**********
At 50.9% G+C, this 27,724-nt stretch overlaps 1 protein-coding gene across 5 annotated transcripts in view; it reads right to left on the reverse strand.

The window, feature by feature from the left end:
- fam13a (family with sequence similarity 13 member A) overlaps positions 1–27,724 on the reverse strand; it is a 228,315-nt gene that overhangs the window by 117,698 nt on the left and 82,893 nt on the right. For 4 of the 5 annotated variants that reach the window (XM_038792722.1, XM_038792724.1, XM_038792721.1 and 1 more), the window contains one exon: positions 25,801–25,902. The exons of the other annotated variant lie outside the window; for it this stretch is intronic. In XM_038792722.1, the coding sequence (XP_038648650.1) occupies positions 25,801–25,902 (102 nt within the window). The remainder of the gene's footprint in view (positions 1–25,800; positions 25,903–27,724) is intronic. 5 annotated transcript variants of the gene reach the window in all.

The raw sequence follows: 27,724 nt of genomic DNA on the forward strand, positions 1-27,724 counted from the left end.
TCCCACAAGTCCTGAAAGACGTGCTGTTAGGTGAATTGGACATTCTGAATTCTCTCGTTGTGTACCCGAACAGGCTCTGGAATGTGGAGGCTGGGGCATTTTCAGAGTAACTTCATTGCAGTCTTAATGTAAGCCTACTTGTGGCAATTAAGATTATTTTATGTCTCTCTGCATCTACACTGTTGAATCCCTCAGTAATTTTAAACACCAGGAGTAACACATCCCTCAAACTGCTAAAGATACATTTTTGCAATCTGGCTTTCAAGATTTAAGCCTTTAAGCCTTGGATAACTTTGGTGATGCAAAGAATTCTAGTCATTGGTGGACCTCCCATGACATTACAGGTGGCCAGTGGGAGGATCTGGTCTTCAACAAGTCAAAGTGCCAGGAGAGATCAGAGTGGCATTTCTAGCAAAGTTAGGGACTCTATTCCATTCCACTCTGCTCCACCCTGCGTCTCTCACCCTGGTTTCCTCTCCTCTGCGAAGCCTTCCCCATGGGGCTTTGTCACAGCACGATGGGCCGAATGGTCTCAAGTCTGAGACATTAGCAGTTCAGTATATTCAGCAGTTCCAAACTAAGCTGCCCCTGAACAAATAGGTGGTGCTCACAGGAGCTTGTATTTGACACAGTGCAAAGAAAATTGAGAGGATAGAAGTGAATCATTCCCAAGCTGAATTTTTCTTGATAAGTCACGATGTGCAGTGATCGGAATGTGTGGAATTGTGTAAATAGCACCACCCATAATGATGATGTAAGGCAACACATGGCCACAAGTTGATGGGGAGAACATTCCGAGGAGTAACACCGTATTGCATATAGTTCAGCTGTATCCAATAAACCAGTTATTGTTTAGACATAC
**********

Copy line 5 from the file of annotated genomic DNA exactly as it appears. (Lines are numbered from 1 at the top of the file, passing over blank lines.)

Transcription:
TCCCACAAGTCCTGAAAGACGTGCTGTTAGGTGAATTGGACATTCTGAATTCTCTCGTTGTGTACCCGAACAGGCTCTGGAATGTGGAGGCTGGGGCATTTTCAGAGTAACTTCATTGCAGTCTTAATGTAAGCCTACTTGTGGCAATTAAGATTATTTTATGTCTCTCTGCATCTACACTGTTGAATCCCTCAGTAATTTTAAACACCAGGAGTAACACATCCCTCAAACTGCTAAAGATACATTTTTGCAATCTGGCTTTCAAGATTTAAGCCTTTAAGCCTTGGATAACTTTGGTGATGCAAAGAATTCTAGTCATTGGTGGACCTCCCATGACATTACAGGTGGCCAGTGGGAGGATCTGGTCTTCAACAAGTCAAAGTGCCAGGAGAGATCAGAGTGGCATTTCTAGCAAAGTTAGGGACTCTATTCCATTCCACTCTGCTCCACCCTGCGTCTCTCACCCTGGTTTCCTCTCCTCTGCGAAGCCTTCCCCATGGGGCTTTGTCACAGCACGATGGGCCGAATGGTCTCAAGTCTGAGACATTAGCAGTTCAGTATATTCAGCAGTTCCAAACTAAGCTGCCCCTGAACAAATAGGTGGTGCTCACAGGAGCTTGTATTTGACACAGTGCAAAGAAAATTGAGAGGATAGAAGTGAATCATTCCCAAGCTGAATTTTTCTTGATAAGTCACGATGTGCAGTGATCGGAATGTGTGGAATTGTGTAAATAGCACCACCCATAATGATGATGTAAGGCAACACATGGCCACAAGTTGATGGGGAGAACATTCCGAGGAGTAACACCGTATTGCATATAGTTCAGCTGTATCCAATAAACCAGTTATTGTTTAGACATAC